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Portrait image of Richard Walters. Photo.

Richard Walters


Portrait image of Richard Walters. Photo.

Productivity, biodiversity trade-offs, and farm income in an agroforestry versus an arable system


  • Tom Staton
  • Tom D. Breeze
  • Richard J. Walters
  • Jo Smith
  • Robbie D. Girling

Summary, in English

The uptake of diversified farming systems is constrained by a scarcity of evidence regarding financial costs, benefits, and risks. Here, we evaluate the productivity and projected farm income of an agroforestry system, where apples are integrated with arable crops, by combining primary data with ecosystem service and cost-benefit models. Our ecosystem service assessments included: 1) weed and pest associations with arable yields; 2) apple seed set as a proxy for pollination, and; 3) carbon sequestration. Arable yields were up to 11% lower in agroforestry than arable systems, and were significantly negatively associated with weed cover in both systems. Apple yields in agroforestry were similar to typical yields from comparable orchards. Apple seed set was significantly higher in agroforestry than conventional orchards for one of two varieties. Predicted gross mixed income was higher in agroforestry than arable systems in 15 of 18 productivity scenarios over 20 years, which was supported by a case-study. Apple yield and price were the major determinants of gross mixed income. Payments for carbon sequestration were predicted to contribute 47% to 88% of agroforestry establishment costs. This study demonstrates how a diversified farming system can improve farm income, but grant support would reduce the initial negative cash-flow.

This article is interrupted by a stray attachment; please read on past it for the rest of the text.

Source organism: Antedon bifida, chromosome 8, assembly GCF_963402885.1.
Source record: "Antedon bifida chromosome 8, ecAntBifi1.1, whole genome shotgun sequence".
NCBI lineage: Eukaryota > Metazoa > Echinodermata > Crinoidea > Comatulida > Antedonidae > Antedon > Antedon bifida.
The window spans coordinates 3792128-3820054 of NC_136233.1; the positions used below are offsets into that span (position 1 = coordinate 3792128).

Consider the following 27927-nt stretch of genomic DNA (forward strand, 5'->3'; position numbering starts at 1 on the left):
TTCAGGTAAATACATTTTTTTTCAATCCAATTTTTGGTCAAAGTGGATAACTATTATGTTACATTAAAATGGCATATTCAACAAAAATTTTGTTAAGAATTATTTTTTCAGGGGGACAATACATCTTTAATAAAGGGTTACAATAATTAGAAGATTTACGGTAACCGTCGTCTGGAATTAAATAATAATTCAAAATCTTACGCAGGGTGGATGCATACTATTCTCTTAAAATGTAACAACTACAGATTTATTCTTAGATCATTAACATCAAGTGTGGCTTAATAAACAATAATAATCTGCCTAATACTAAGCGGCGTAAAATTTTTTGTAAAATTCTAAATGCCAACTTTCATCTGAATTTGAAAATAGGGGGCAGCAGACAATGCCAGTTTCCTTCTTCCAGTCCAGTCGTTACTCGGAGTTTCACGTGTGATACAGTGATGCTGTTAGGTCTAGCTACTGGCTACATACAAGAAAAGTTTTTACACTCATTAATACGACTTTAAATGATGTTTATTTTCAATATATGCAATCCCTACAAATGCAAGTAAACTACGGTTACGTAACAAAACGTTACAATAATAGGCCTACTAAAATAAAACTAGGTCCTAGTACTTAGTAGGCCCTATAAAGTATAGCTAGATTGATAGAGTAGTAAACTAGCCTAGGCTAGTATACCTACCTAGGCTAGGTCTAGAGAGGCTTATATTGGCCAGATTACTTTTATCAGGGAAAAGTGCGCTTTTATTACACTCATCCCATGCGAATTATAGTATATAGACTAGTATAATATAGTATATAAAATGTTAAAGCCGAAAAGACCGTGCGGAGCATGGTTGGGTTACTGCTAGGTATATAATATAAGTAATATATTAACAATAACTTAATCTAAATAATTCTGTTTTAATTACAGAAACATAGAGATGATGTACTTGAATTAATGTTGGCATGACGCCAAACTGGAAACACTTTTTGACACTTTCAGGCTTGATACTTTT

• Centre for Environmental and Climate Science (CEC)
  • BECC: Biodiversity and Ecosystem services in a Changing Climate

Publishing year





Ecological Economics



Document type

Journal article




  • Environmental Sciences related to Agriculture and Land-use




  • ISSN: 0921-8009